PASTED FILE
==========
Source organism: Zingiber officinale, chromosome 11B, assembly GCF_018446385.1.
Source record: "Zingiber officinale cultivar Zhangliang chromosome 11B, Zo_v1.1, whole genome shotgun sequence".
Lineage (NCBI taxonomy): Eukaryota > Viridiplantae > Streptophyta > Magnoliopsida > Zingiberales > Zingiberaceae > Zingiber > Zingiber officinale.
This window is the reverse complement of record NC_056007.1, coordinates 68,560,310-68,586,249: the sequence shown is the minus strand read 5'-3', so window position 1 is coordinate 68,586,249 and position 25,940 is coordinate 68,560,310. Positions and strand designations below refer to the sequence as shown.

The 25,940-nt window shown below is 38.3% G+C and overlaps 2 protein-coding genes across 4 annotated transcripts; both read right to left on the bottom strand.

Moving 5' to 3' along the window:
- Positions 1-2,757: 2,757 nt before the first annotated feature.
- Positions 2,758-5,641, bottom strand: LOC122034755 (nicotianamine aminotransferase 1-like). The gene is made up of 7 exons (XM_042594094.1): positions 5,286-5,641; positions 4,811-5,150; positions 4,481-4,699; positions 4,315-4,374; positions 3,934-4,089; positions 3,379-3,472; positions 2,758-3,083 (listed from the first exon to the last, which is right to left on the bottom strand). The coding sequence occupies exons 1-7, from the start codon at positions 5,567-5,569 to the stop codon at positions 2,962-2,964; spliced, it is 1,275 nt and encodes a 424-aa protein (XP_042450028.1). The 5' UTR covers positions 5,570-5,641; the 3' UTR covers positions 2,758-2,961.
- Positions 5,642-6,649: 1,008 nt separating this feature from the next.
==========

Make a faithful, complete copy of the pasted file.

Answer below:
Source organism: Zingiber officinale, chromosome 11B, assembly GCF_018446385.1.
Source record: "Zingiber officinale cultivar Zhangliang chromosome 11B, Zo_v1.1, whole genome shotgun sequence".
Lineage (NCBI taxonomy): Eukaryota > Viridiplantae > Streptophyta > Magnoliopsida > Zingiberales > Zingiberaceae > Zingiber > Zingiber officinale.
This window is the reverse complement of record NC_056007.1, coordinates 68,560,310-68,586,249: the sequence shown is the minus strand read 5'-3', so window position 1 is coordinate 68,586,249 and position 25,940 is coordinate 68,560,310. Positions and strand designations below refer to the sequence as shown.

The 25,940-nt window shown below is 38.3% G+C and overlaps 2 protein-coding genes across 4 annotated transcripts; both read right to left on the bottom strand.

Moving 5' to 3' along the window:
- Positions 1-2,757: 2,757 nt before the first annotated feature.
- Positions 2,758-5,641, bottom strand: LOC122034755 (nicotianamine aminotransferase 1-like). The gene is made up of 7 exons (XM_042594094.1): positions 5,286-5,641; positions 4,811-5,150; positions 4,481-4,699; positions 4,315-4,374; positions 3,934-4,089; positions 3,379-3,472; positions 2,758-3,083 (listed from the first exon to the last, which is right to left on the bottom strand). The coding sequence occupies exons 1-7, from the start codon at positions 5,567-5,569 to the stop codon at positions 2,962-2,964; spliced, it is 1,275 nt and encodes a 424-aa protein (XP_042450028.1). The 5' UTR covers positions 5,570-5,641; the 3' UTR covers positions 2,758-2,961.
- Positions 5,642-6,649: 1,008 nt separating this feature from the next.